Son of High Salvington downed German Bomber pilot is traced

W01050H13-book  W01062H13-book  030113  LP''Graham Lelliott (34), who has written a book, " A German Bomber on Worthing Soil", which was published in 2006. Follow up story. Sompting.
W01050H13-book W01062H13-book 030113 LP''Graham Lelliott (34), who has written a book, " A German Bomber on Worthing Soil", which was published in 2006. Follow up story. Sompting.
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Seven years after penning a book on a spectacular wartime German bomber crash in High Salvington, an author has traced the son of the aircraft’s pilot.

History enthusiast Graham Lelliott, of Busticle Lane, Sompting, was inspired to write the story of the incident in August 1940, after his Tarring-based grandfather Jack Kennard had recalled witnessing the event as a teenager.

“It had always been my ambition to speak to one of the German crew, so it’s fantastic I’ve managed to get in touch with the pilot’s son,” said Mr Lelliott, who has sent copies around the world in his self-published work, A German Bomber on Worthing Soil.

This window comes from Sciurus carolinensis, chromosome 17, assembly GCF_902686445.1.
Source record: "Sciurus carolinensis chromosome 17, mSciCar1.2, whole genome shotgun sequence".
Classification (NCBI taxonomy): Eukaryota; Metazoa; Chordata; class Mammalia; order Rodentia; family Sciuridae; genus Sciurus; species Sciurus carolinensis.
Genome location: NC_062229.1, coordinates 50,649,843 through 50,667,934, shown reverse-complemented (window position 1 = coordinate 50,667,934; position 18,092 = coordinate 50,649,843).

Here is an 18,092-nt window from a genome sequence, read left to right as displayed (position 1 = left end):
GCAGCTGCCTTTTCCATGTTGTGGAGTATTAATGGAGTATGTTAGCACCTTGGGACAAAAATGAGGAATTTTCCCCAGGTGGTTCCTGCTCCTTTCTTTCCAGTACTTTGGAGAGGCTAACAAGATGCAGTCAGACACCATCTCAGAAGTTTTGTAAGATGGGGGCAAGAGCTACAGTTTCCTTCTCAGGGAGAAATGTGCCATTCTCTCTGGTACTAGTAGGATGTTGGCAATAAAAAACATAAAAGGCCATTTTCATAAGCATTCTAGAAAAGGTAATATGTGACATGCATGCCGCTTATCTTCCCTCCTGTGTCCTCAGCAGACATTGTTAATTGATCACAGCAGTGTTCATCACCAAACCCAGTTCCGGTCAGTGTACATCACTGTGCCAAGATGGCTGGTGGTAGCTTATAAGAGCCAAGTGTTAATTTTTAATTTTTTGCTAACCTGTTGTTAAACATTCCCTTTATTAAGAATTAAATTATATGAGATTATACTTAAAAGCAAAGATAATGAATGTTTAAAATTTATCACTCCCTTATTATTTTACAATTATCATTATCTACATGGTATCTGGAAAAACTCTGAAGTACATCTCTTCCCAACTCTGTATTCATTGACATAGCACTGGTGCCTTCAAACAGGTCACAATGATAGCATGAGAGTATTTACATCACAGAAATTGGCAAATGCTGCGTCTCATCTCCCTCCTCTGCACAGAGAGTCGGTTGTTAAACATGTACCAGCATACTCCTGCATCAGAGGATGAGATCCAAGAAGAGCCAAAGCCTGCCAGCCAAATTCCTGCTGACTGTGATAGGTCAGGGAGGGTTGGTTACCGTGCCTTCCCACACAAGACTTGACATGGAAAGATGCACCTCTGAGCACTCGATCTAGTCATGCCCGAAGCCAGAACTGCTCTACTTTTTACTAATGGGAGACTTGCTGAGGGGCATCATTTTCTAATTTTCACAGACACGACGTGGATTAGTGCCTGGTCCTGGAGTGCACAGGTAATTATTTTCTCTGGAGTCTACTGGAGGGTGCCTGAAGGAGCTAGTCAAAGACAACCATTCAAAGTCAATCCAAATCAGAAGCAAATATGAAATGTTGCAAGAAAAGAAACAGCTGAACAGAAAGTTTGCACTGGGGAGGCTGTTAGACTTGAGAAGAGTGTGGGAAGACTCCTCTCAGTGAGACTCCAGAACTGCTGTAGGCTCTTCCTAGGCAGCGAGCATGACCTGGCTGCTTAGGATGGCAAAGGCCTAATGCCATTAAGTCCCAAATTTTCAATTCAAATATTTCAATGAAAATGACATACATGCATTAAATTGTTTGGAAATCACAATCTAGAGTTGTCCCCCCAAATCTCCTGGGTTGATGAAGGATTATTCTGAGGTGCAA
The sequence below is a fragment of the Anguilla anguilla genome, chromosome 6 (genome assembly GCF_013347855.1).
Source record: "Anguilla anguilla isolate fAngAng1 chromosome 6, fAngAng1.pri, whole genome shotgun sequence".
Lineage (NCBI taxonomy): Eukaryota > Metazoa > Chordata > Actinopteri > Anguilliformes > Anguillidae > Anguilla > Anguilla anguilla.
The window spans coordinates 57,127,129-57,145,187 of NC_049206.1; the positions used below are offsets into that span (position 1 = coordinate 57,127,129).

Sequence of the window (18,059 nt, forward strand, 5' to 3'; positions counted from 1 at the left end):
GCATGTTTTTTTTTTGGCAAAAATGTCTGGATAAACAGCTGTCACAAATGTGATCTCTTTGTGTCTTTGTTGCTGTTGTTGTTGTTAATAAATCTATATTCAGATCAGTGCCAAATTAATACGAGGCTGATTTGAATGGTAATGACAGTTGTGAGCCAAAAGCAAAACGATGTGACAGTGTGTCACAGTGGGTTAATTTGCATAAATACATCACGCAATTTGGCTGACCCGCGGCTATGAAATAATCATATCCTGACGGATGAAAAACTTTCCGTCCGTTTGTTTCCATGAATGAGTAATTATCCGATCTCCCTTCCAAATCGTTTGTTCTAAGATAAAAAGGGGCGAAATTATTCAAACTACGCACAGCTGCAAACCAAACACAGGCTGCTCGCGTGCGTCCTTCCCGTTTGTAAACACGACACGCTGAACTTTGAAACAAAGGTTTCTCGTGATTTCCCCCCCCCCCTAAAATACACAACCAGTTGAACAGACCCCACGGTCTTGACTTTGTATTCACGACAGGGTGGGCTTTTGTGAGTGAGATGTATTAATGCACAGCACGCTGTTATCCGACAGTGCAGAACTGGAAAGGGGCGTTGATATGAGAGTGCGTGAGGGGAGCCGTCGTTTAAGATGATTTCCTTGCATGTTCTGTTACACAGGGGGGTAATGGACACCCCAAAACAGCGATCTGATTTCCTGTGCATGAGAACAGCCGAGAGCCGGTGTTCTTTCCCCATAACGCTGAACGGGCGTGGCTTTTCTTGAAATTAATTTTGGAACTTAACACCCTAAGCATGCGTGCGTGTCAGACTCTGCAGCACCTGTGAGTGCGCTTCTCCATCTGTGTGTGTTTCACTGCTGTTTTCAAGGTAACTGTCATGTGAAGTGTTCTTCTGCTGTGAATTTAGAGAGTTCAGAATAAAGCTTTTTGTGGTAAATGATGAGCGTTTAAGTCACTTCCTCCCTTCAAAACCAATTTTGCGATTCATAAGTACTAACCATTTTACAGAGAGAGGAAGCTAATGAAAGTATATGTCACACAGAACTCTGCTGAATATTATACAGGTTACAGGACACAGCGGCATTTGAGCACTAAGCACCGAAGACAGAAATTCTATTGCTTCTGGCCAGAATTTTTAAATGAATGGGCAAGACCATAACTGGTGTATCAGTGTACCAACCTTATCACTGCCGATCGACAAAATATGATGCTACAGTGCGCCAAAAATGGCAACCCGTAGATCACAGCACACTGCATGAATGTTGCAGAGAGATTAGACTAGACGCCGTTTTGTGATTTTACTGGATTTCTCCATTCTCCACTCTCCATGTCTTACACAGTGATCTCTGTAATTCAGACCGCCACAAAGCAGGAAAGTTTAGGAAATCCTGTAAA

The 34-year-old is now hopeful of updating his book (which his grandfather was able to see before he died in 2008), and has also sent a copy to the German pilot’s son, Klaus Theopold.

Mr Lelliott added: “I felt quite overwhelmed to be speaking to Klaus about his father Rudolf, who died in 2008. One of the things that particularly struck me was just how young he had been – just 20 years old when his bomber was shot down. I can’t imagine someone of 20 years old doing that today.

“The plane had started off from occupied France and had been to bomb the Heathrow area and on its return it was intercepted by RAF Spitfire in Brighton and chased along the coast to Worthing.”

As he recalled, there had been significant interest in the bomber, a Heinkel 111p, when it became the first aircraft to be shot down in the area during the war.

It landed intact in a field next to Honeysuckle Lane, High Salvington. It attracted quite a crowd of souvenir hunters who salvaged everything from boots through to seat leather for a school satchel.

Responding to Mr Lelliott, Dr Klaus Theopold explained his father had briefly worked as a translator for the British Army at the end of the war, before returning to Germany.

He said: “My father sadly passed away in 2008. He only spoke with me once about this experience.

“He was very shocked the British pursuit planes still shot on him when it was obvious he had to do an emergency landing. After the crash, my father spent a short time in a POW camp in England, but I don’t know where.”